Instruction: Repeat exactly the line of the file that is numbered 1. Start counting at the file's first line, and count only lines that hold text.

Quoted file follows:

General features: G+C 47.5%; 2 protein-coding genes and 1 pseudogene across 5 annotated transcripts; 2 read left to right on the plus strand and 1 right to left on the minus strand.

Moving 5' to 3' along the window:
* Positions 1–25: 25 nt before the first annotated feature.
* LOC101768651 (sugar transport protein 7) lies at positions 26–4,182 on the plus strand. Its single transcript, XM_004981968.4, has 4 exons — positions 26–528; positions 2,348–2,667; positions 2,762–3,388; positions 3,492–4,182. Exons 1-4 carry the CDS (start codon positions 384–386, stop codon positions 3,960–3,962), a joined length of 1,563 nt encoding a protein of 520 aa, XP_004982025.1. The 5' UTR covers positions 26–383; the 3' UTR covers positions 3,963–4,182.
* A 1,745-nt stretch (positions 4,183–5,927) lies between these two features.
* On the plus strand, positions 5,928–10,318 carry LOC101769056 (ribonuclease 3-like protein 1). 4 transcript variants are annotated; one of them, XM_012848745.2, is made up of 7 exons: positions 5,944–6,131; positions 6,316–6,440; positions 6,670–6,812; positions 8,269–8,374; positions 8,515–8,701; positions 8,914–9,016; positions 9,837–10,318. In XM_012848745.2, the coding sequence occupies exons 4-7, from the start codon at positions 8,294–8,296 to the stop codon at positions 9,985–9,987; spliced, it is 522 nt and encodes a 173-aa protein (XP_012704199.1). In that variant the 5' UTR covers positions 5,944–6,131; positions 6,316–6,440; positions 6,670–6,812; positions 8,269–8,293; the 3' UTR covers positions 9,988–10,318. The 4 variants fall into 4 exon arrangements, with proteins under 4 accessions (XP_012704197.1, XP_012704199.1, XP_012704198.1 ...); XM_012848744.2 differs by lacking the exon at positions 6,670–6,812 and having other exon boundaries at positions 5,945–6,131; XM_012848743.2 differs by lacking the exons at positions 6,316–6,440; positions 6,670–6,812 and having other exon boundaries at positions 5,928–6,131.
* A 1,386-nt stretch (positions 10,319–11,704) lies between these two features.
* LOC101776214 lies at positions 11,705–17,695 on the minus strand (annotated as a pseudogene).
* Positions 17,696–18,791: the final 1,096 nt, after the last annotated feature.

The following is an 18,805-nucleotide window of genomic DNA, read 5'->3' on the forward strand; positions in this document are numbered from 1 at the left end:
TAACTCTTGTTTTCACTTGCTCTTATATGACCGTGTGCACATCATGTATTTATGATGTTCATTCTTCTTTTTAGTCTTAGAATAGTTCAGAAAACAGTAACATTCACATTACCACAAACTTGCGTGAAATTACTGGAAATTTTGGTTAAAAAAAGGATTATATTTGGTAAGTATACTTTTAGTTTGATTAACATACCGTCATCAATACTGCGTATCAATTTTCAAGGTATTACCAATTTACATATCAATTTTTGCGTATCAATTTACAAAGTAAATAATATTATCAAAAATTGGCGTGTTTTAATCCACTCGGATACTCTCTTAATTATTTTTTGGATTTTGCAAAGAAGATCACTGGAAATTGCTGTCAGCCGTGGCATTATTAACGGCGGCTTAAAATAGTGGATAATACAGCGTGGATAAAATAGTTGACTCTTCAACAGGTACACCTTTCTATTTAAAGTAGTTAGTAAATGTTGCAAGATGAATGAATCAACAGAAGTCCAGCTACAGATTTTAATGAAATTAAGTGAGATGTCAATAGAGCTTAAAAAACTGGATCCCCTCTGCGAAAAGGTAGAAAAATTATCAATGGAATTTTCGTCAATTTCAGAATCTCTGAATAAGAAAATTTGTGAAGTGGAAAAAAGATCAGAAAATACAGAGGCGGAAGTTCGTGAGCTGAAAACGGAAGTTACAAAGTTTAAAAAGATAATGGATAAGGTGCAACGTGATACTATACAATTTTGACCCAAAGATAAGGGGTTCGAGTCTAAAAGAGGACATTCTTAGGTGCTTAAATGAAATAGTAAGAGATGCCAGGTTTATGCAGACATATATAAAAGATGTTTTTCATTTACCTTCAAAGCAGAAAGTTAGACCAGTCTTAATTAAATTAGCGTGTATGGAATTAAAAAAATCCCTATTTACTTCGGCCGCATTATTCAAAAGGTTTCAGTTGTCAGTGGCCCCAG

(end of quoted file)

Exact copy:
General features: G+C 47.5%; 2 protein-coding genes and 1 pseudogene across 5 annotated transcripts; 2 read left to right on the plus strand and 1 right to left on the minus strand.